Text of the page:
Upon starting a committed practice (i.e. in my opinion to step on the mat and practice at least 4-5 times a week, and more if the schedule allows), I always felt something was missing – be it to remember quotes shared by yoga teachers in class, alignment tips or just thoughts and emotions that I want to jot down somewhere before I forget how that practice felt (because all classes, even if the sequence is the same, is still different.)
I bought a Leuchtturm small-sized dotted notebook from Kinokuniya in mid-October and decided to embark on a personal project – a yoga journal. Here’s a post dedicated to share on how it works for me and to enhance my practice.
What should I include in my yoga journal?
Past Class Schedule
This acts as both a record as well as a self-reminder. The numbers on the top row represents the date while the left column represents the months. I started recording since 10 Oct 2018 so it coincides with the number 10 on both the top row and left column.
I use acronyms to record the classes I attended.
A: Ashtanga, HH: Hot Hatha, HF: Hot Flow, VF: Vinyasa Flow, ANU: Anusara, YIN: Yin, YB: Yoga Basics, SC: Special Class
You don’t want to end up being too skewed towards attending only your favorite classes so this gives you a good gauge of what classes you’ve been attending.
Color codes are great when you want to find certain records easily. Here are some of my tricks:
Legend for Highlights
Blue: Special Classes
Pink: Yoga Journey with HOM
Purple: An inspiring or fruitful class/conversation
It took me a few months to realize something was off and this is probably the most important part of my yoga journal – Details of the Journey.
- Class(es) attended
- Details of the class (e.g. new poses, new breakthroughs, inspirational/meaningful quotes, emotions)
- Conversations with teachers/experienced practitioners to deep-dive into certain topics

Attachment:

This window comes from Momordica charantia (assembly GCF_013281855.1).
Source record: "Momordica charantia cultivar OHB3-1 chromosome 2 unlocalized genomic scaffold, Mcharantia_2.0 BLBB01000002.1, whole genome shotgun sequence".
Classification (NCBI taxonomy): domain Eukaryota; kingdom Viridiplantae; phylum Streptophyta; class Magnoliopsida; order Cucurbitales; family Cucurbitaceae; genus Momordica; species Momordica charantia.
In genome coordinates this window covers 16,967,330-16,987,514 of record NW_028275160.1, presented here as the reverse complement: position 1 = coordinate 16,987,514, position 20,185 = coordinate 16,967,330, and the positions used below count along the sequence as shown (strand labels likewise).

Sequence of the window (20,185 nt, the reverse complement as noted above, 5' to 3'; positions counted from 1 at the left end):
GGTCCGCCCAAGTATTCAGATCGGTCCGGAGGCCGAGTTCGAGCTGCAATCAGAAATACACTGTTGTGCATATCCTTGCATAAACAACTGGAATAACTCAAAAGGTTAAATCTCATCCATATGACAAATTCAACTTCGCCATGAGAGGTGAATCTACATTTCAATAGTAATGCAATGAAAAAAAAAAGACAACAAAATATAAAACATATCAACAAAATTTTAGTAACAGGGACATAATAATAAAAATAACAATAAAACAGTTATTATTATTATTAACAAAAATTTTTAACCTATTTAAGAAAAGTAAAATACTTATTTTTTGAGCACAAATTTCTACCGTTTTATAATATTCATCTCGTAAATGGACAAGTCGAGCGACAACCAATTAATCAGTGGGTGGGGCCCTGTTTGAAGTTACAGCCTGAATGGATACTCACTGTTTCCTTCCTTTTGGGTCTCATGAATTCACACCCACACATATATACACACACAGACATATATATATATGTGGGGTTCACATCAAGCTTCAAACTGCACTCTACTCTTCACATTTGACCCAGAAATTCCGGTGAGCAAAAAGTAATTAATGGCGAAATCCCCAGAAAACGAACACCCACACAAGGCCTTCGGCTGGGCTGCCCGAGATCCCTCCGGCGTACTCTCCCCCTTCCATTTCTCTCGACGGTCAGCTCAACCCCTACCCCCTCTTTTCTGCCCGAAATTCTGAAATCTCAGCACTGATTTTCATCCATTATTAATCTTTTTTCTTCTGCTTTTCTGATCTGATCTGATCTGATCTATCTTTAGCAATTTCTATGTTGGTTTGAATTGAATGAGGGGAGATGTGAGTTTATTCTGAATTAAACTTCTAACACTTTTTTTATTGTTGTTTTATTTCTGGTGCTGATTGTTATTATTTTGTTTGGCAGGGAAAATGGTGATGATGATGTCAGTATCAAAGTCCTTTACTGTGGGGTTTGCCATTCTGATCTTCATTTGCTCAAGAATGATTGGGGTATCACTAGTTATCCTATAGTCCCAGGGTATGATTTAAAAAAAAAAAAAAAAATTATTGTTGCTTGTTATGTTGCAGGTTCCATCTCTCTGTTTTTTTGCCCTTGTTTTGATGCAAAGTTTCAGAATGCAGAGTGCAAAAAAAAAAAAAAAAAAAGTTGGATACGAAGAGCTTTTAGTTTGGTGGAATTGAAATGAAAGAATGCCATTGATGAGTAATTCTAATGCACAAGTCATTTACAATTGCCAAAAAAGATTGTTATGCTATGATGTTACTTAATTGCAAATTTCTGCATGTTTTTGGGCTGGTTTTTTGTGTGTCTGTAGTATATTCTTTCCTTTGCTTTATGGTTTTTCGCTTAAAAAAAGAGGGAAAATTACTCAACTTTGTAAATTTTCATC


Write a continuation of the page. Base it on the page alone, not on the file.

- Calories burnt – might as well if you’re wearing tech on your wrist
Featuring my notes from a conversation with Andrea about my rounded back and how I have difficulties sitting up straight while keeping my legs forward. I might not the best artist around but doodling is a pretty efficient way to refer quickly to what words might not describe well.
As the saying goes, ‘Setting goals is the first step in turning the invisible into the visible.’
Yoga is more than just getting on the mat and doing some postures, hence the goals shouldn’t just be about achieving that perfect crow pose or headstand. Goals can be internal too.
For me, I categorize them by asana, experiences, habits and usage of props. Again, this is entirely personal, depending on what you’d like to gain out of your practice.
List of Books
I’m not a bookworm kinda person but the interest for yoga kickstarted my research for books to read. The first book I read regarding yoga is ‘How Yoga Works’ by Michael Roach and Christie McNally which provided a deeper understanding of Yoga and how it is more than just asana (postures.)
Moving on I started reading up on the crowd-favorite – Light on Yoga by B.K.S Iyengar and the list goes on.
Titled ‘Reads’, I categorize my books to ensure that I’m exposed to a well-rounded set of knowledge. The list is still pretty clean, so if you’ve any great books to recommend, hit me up!
I spent my past times reading up on beautifully worded quotes, be it about love, passion, motivation, career… and of course, YOGA QUOTES. It might be a quote that I chanced upon in a book, on social media (Pinterest, Instagram), or from a class. It’s always therapeutic to glance through these pages of beauty and realizing how inspirational yoga can be, and how it can help us to tide through the bad times.
I’m an absolute Lululemon addict! Yes, a significant portion of my pay goes to my yoga wear in certain months. This is the most unnecessary page but I guess it’s good to keep tab and not to over-purchase. Buying 3 pairs of tights priced between $138-198 in a month isn’t that normal right?
Finally, just remember that this yoga journal belongs to you and only you. You’re not obliged to write based on others’ opinions or follow what others are doing. A yoga journal, in my humble opinion, is a retreat from the world and a commitment I set for myself – to make me feel good while ensuring discipline at my own pace and timing.